International NGOs and the role of network centrality in humanitarian aid operations: A case study of coordination during the 2000 Mozambique floods

Spencer Moore, Mark Daniel, Eugenia Eng

Research output: Contribution to journalArticle

90 Citations (Scopus)


In February 2000, Mozambique suffered its worst flooding in almost 50 years: 699 people died and hundreds of thousands were displaced. Over 49 countries and 30 international non-governmental organisations provided humanitarian assistance. Coordination of disaster assistance is critical for effective humanitarian aid operations, but limited attention has been directed toward evaluating the system-wide structure of inter-organisational coordination during humanitarian operations. Network analysis methods were used to examine the structure of inter-organisational relations among 65 non-governmental organisations (NGOs) involved in the flood operations in Mozambique. Centrality scores were used to estimate NGO-specific potential for aid coordination and tested against NGO beneficiary numbers. The average number of relief- and recovery-period beneficiaries was significantly greater for NGOs with high relative to low centrality scores (p<0.05). This report addresses the significance of these findings in the context of the Mozambican 2000 floods and the type of data required to evaluate system-wide coordination.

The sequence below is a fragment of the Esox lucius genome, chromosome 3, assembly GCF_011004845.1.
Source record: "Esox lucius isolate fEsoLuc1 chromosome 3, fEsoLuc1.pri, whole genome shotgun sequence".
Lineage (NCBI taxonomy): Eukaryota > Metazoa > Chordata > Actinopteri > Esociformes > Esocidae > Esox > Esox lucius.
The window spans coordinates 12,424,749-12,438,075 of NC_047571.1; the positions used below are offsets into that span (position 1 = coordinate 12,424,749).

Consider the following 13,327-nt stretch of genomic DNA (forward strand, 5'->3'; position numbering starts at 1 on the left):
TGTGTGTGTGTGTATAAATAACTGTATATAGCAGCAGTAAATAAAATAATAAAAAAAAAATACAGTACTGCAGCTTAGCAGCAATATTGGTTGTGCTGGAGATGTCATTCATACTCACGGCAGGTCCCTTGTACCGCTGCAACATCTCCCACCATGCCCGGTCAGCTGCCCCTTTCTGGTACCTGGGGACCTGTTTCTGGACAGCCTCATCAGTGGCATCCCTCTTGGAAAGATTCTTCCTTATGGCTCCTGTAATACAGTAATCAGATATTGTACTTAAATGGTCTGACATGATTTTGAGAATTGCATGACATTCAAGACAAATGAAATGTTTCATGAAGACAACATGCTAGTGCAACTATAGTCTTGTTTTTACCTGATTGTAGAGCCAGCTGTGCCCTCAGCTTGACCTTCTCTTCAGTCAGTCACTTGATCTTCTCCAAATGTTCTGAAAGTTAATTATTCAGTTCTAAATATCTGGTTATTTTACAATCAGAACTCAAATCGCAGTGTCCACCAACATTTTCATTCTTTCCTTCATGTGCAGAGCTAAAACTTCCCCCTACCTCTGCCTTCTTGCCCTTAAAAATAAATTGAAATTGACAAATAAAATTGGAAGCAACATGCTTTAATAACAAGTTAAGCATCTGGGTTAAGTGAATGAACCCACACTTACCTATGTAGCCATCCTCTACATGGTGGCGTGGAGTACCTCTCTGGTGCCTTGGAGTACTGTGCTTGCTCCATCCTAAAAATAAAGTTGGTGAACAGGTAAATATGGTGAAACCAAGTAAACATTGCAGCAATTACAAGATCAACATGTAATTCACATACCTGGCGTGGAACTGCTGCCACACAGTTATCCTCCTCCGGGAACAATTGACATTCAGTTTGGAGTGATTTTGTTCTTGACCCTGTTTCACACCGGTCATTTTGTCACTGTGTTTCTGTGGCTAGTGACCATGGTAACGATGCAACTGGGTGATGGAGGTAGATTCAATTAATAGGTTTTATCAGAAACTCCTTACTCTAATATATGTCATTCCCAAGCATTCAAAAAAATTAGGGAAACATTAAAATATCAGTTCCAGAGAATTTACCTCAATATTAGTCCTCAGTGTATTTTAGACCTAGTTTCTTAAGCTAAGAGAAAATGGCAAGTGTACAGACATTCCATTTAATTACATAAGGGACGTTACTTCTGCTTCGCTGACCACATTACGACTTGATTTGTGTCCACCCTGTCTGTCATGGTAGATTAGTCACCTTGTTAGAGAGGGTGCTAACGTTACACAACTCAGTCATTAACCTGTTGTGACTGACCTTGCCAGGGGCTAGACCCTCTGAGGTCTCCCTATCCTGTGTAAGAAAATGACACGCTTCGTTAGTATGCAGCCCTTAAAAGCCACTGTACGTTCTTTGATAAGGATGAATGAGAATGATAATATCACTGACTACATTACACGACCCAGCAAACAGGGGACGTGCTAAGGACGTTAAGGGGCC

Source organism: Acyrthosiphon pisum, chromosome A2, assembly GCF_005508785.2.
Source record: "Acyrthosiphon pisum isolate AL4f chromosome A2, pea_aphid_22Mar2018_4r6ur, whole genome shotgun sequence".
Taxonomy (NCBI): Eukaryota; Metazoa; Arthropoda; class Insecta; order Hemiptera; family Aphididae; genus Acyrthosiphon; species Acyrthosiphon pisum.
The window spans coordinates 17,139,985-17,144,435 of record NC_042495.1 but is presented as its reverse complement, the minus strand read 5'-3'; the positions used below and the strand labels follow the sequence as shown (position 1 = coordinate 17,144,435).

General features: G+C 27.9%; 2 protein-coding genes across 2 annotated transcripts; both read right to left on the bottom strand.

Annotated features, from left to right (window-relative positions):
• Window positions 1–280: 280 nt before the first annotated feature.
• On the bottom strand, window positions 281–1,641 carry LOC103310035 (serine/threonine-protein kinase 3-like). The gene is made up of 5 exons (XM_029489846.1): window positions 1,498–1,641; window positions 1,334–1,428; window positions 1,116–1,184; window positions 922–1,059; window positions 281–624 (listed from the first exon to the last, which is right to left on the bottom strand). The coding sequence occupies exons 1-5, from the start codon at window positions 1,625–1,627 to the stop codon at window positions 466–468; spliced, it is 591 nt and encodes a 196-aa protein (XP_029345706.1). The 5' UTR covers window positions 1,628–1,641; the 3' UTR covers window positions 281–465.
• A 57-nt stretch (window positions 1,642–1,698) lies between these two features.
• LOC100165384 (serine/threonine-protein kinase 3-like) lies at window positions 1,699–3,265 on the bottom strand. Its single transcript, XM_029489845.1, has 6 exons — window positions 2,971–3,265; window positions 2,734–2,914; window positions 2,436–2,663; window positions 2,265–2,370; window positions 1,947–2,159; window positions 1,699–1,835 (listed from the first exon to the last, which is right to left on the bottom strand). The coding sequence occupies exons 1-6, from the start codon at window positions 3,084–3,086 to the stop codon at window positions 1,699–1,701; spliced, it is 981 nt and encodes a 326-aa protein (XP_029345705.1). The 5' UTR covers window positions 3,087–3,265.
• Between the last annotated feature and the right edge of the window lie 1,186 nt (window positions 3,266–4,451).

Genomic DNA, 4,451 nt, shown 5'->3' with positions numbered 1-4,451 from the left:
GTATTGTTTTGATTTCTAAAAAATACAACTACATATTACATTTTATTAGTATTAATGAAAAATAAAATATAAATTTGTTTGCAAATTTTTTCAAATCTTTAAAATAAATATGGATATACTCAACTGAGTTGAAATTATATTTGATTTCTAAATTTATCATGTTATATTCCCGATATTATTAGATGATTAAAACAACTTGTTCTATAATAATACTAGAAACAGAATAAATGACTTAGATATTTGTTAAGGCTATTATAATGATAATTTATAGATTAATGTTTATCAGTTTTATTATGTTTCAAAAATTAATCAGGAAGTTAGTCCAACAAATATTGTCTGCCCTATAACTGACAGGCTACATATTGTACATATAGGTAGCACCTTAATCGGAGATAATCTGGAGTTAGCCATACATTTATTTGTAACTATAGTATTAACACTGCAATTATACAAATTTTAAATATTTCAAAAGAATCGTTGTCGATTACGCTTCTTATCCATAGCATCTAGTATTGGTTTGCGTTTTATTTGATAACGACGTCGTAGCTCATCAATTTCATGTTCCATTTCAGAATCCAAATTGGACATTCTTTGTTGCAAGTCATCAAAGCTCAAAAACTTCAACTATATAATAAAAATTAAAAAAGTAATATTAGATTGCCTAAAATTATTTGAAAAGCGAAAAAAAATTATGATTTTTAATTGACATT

Original languageEnglish
Pages (from-to)305-318
Number of pages14
Issue number4
Publication statusPublished - Dec 2003
Externally publishedYes


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